OUR SCHOOLS AND MENTAL HEALTH
This blog post is the second in a series based on the principles from my book, Teen Suicide: The “Why” Behind America’s Suicide Epidemic.
In part one of this series, I talked about eliminating the stigma attached to teen suicide and mental illness. I believe that by talking openly about these issues, we are making enormous progress in this regard. We are beginning to shine a light in the darkness, and we need to get comfortable about being uncomfortable and continuing the conversation.
Your fear of the stigma is part of the illness.
The Merriam-Webster Dictionary defines stigma as “a set of negative and often unfair beliefs that a society or group of people have about something.”
Yes – the stigma is real. The student living with mental illness believes from experience that others won’t be understanding or empathetic about their mental illness. This impacts their desire to ask for the help they know they need. The threat of stigma coupled with the effort to avoid being labeled are so powerful that more than half of the people who would benefit from mental health services never even obtain an initial interview with a professional.
If you are a teen and are suffering, I encourage you to set aside what you believe to be the stigma and reach out to a trusted adult at your school. You will be glad you did.
Schools can be a great resource and most teachers and counselors care deeply about all of their students. Administrators and other key staff are trusted adults and can point you in the right direction with contacts of support in the community.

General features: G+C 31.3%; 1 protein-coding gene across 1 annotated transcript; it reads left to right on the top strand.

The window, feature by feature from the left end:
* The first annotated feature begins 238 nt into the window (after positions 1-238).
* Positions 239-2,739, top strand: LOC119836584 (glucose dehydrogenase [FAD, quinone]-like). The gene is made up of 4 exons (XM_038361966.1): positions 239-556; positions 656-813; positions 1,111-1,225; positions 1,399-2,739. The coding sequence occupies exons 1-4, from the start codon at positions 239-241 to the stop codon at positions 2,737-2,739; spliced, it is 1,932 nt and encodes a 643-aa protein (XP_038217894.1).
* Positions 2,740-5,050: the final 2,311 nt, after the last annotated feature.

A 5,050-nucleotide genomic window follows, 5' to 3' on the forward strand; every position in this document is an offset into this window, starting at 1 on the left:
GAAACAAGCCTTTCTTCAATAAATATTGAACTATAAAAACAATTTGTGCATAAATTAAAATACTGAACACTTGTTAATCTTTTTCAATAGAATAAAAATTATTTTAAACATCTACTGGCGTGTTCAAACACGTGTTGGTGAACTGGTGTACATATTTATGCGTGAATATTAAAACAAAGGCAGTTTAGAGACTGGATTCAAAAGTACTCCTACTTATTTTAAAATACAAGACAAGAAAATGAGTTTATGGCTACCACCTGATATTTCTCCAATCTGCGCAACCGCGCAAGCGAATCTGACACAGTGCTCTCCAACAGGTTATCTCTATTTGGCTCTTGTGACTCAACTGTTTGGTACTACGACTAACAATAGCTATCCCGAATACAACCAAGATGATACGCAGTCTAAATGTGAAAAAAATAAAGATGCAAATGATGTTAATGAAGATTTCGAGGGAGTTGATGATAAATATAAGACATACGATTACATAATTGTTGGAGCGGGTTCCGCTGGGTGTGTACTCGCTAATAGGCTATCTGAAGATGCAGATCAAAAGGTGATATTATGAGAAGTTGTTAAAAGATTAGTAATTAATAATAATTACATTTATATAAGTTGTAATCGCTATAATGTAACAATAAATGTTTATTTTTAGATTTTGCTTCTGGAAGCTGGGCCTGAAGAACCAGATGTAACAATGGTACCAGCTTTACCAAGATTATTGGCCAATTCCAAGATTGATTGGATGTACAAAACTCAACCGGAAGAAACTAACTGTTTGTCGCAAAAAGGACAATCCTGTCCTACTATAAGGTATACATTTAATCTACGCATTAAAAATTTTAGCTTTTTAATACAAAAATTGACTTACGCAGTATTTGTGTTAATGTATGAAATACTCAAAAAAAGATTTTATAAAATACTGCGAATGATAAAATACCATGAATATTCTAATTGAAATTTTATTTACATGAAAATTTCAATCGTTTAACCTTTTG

Sometimes the young people we need to worry about are not necessarily on the school’s radar. Right now, there are students who are silently struggling with mental illness – and they are hesitant to come forward because of the stigma.
This needs to stop. We need to get past this reluctance to come forward.
We are all responsible for this. The more we talk about mental health, the more we demystify the stereotypes. The more comfortable we become, the more people may realize that this is a very serious situation in our country.
THE BOTTOM LINE
More than ever, teens need adult guidance to understand the emotional and physical changes they experience. When teenagers’ moods disrupt their ability to function on a day-to-day basis, this may indicate a serious emotional or mental disorder that needs attention.
Act immediately. Do something. Getting help is OK…
Mental illness is an economic issue and along with raging opioid addiction, it’s becoming the greatest public health crisis of our time.
We must take responsibility and actively work to eliminate the stigma. Talk about mental illness. Talk about teen suicide. It’s OK to share our thoughts and our feelings. It’s OK to be vulnerable.
We need to be present and in tune with what others around us might be going through. We need to work on our emotional intelligence in order to pick up on the cues we might not otherwise notice from others.
When we break the stigma, more people will be comfortable asking for help. Do it for each other. Do it for yourself, your family and your community.
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